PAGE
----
Attorney General Michael Mukasey recently appointed prosecutor Nora Dannehy to investigate whether criminal charges should be brought against those involved in the US Attorney scandal. Today, in a press release, VR called for that investigation to include what role and knowledge Michael Connell and Randy Cole have regarding the destruction of White House computer data, and, as Abrahams suggests, whether Connell knows where the White House email backup is located.

UPDATE: 10/7/08: Velvet Revolution Calls On John McCain To Fire Michael Connell For Covering Up For Karl Rove In Federal Election Manipulation Lawsuit

Velvet Revolution today issued a press release calling for Republican candidate John McCain to fire computer expert Michael Connell from his campaign for covering up alleged election manipulations of Karl Rove and others. Mr. Connell, the GOP’s top computer expert, was subpoenaed based on a September 19th court order to testify under oath in an Ohio federal lawsuit looking into serious allegations that Mr. Rove has directed a strategy to illegally manipulate elections through the use of computer technology. Rather than cooperate in the investigation, Mr. Connell hired attorneys close to the Bush/Cheney Administration and refused to appear for the deposition arguing client (GOP) confidentiality. Those attorneys have said that they will do everything possible to keep Mr. Connell from testifying before the November general election. See press release pdf.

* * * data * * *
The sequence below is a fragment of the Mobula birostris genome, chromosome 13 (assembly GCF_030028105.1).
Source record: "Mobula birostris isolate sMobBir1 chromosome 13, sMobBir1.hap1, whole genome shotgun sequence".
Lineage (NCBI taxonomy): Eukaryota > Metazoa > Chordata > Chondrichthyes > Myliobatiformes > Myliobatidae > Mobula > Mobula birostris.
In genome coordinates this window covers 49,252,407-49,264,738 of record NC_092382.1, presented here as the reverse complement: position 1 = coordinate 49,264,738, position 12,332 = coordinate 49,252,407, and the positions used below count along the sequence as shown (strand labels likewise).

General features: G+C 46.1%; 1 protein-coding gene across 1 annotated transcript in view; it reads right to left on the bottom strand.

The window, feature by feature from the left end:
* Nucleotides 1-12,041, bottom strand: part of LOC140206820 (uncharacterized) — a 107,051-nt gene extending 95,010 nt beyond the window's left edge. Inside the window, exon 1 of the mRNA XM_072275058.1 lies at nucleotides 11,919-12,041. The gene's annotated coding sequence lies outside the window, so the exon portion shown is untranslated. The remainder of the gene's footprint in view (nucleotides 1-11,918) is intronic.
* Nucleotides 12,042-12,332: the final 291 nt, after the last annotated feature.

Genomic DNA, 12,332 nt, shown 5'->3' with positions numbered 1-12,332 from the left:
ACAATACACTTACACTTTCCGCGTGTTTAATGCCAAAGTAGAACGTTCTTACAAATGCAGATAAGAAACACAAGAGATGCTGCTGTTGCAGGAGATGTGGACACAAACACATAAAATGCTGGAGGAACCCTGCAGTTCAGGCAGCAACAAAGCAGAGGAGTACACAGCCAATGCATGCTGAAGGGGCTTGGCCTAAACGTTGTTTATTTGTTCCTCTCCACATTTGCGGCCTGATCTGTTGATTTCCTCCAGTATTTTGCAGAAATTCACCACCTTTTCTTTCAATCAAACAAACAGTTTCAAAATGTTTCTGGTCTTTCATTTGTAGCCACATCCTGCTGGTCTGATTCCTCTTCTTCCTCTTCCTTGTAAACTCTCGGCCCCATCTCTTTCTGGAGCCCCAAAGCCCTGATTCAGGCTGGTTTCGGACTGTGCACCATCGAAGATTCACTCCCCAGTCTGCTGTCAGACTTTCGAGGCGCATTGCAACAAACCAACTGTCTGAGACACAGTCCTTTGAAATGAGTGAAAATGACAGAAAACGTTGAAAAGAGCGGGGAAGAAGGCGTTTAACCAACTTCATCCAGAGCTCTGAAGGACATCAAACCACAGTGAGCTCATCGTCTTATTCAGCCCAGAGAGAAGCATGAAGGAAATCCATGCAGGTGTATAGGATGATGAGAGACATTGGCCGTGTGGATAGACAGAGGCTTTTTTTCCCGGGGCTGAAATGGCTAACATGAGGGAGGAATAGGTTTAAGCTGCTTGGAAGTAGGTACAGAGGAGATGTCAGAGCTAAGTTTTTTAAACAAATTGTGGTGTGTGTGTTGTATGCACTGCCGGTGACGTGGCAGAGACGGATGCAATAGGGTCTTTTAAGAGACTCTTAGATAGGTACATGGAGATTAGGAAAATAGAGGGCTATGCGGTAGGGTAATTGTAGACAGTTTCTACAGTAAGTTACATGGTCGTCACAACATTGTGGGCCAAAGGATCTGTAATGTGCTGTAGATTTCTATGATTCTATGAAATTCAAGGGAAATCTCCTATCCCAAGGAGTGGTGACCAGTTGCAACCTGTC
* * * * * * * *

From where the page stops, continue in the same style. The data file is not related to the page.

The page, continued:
UPDATE: 10/3/08: VR Offers 100K Reward In RoveCyberGate Case

Today, VR offered a $100,000 reward for information from whistleblowers who have knowledge of election related criminal activity by Michael Connell, Randy Cole, Karl Rove and others. You can see the full ad here. The information must result in a conviction.

UPDATE: 10/1/08: VR Calls for Special Prosecutor to Investigate Connell and Rove

In light of Mike Connell’s stonewalling of the subpoena in this case, Velvet Revolution today called for Attorney General Mukasey to appoint a special prosecutor to investigate the conduct, actions and knowledge of Michael Connell and his confidential work for Karl Rove and George Bush vis a vis election manipulations and destruction of data. VR also called on Congress to hold hearings and place Mr. Connell under oath to testify about election rigging, destruction of White House emails, and spying on Congress. See PDF news release.

UPDATE: 9/30/08: Stay Lifted, Depositions Ordered, Connell Subpoenaed, Connell Stonewalls

Many new turns in this case the past few days. On September 22, the federal court lifted the stay in this case and ordered depositions to begin, starting with Bush IT Expert Michael Connell. (See Order in PDF) A few days later, Connell was subpoenaed and ordered to produce documents. He hired three high powered GOP-connected attorneys and filed a Motion to Quash (See Motion in PDF) and an affidavit stating that his information is confidential.(See Affidavit in PDF) His attorneys have refused to make him available for deposition and have indicated that they will not let him testify unless forced to by the court. Attorney Arnebeck intends to secure a court order to enforce the subpoena.